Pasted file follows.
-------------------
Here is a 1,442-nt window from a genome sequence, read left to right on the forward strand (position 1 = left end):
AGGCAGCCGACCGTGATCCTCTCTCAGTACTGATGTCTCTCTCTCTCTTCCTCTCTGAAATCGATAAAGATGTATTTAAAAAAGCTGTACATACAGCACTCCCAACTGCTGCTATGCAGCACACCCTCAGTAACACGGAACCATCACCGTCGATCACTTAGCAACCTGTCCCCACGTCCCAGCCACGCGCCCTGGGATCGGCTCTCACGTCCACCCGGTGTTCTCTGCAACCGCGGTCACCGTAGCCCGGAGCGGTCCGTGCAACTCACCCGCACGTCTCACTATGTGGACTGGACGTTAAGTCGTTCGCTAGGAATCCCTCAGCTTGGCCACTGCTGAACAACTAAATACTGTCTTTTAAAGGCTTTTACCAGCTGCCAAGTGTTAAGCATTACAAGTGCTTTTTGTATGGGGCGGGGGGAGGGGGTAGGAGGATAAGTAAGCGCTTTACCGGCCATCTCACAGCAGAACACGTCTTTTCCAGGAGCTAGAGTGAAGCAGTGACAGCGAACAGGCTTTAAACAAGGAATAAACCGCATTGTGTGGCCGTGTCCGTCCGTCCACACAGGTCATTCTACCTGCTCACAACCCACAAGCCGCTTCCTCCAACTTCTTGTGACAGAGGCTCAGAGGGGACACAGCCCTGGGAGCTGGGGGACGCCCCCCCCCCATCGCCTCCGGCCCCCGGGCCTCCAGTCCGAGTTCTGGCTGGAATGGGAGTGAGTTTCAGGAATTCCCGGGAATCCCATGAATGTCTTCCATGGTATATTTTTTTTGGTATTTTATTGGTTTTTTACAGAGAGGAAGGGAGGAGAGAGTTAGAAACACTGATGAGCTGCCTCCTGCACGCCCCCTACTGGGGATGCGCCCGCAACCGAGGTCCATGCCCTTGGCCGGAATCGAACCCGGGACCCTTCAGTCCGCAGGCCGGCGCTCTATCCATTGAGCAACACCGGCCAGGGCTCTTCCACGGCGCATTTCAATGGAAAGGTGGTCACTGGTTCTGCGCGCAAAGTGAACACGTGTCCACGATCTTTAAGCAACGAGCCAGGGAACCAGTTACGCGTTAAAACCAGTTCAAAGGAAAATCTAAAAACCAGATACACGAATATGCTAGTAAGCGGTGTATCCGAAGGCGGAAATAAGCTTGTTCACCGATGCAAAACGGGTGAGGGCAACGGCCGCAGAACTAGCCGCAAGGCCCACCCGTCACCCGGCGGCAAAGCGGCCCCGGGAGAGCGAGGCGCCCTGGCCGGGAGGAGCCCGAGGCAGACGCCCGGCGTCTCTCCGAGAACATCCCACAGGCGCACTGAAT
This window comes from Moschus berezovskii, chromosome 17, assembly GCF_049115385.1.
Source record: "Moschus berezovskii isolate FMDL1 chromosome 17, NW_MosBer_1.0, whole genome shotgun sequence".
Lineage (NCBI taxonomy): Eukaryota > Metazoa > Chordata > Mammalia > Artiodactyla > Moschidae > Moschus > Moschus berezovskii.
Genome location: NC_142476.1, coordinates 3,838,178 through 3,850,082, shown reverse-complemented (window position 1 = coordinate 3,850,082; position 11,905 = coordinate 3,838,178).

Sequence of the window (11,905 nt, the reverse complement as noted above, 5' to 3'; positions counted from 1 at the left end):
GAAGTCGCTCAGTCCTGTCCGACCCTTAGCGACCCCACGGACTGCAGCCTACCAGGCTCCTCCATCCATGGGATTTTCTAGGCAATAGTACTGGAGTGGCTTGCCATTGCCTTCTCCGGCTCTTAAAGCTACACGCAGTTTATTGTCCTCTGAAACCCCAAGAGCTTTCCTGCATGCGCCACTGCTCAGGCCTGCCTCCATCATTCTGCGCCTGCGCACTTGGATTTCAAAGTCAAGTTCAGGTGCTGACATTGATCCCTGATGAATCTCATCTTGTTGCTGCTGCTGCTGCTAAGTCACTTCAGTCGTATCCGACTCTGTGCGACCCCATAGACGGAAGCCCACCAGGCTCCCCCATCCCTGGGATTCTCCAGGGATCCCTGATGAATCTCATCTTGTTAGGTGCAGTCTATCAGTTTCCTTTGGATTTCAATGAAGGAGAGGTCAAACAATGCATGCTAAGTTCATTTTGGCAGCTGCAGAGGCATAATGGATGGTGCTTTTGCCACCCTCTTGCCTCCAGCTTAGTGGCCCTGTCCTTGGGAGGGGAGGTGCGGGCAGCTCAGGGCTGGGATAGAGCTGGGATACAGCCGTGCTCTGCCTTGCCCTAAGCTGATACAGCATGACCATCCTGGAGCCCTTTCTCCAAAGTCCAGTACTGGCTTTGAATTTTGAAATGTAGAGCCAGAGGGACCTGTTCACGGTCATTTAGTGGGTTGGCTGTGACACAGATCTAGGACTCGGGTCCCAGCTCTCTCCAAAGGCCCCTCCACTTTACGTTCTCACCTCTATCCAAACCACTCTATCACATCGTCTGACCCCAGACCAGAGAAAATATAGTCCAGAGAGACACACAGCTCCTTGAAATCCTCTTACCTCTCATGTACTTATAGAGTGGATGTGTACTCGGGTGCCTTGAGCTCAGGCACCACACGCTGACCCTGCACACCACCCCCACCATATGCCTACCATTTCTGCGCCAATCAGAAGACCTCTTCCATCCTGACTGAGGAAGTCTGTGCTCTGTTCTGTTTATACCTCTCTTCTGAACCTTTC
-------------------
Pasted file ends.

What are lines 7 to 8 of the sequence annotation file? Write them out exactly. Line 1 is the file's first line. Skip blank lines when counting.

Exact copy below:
Sequence of the window (11,905 nt, the reverse complement as noted above, 5' to 3'; positions counted from 1 at the left end):
GAAGTCGCTCAGTCCTGTCCGACCCTTAGCGACCCCACGGACTGCAGCCTACCAGGCTCCTCCATCCATGGGATTTTCTAGGCAATAGTACTGGAGTGGCTTGCCATTGCCTTCTCCGGCTCTTAAAGCTACACGCAGTTTATTGTCCTCTGAAACCCCAAGAGCTTTCCTGCATGCGCCACTGCTCAGGCCTGCCTCCATCATTCTGCGCCTGCGCACTTGGATTTCAAAGTCAAGTTCAGGTGCTGACATTGATCCCTGATGAATCTCATCTTGTTGCTGCTGCTGCTGCTAAGTCACTTCAGTCGTATCCGACTCTGTGCGACCCCATAGACGGAAGCCCACCAGGCTCCCCCATCCCTGGGATTCTCCAGGGATCCCTGATGAATCTCATCTTGTTAGGTGCAGTCTATCAGTTTCCTTTGGATTTCAATGAAGGAGAGGTCAAACAATGCATGCTAAGTTCATTTTGGCAGCTGCAGAGGCATAATGGATGGTGCTTTTGCCACCCTCTTGCCTCCAGCTTAGTGGCCCTGTCCTTGGGAGGGGAGGTGCGGGCAGCTCAGGGCTGGGATAGAGCTGGGATACAGCCGTGCTCTGCCTTGCCCTAAGCTGATACAGCATGACCATCCTGGAGCCCTTTCTCCAAAGTCCAGTACTGGCTTTGAATTTTGAAATGTAGAGCCAGAGGGACCTGTTCACGGTCATTTAGTGGGTTGGCTGTGACACAGATCTAGGACTCGGGTCCCAGCTCTCTCCAAAGGCCCCTCCACTTTACGTTCTCACCTCTATCCAAACCACTCTATCACATCGTCTGACCCCAGACCAGAGAAAATATAGTCCAGAGAGACACACAGCTCCTTGAAATCCTCTTACCTCTCATGTACTTATAGAGTGGATGTGTACTCGGGTGCCTTGAGCTCAGGCACCACACGCTGACCCTGCACACCACCCCCACCATATGCCTACCATTTCTGCGCCAATCAGAAGACCTCTTCCATCCTGACTGAGGAAGTCTGTGCTCTGTTCTGTTTATACCTCTCTTCTGAACCTTTC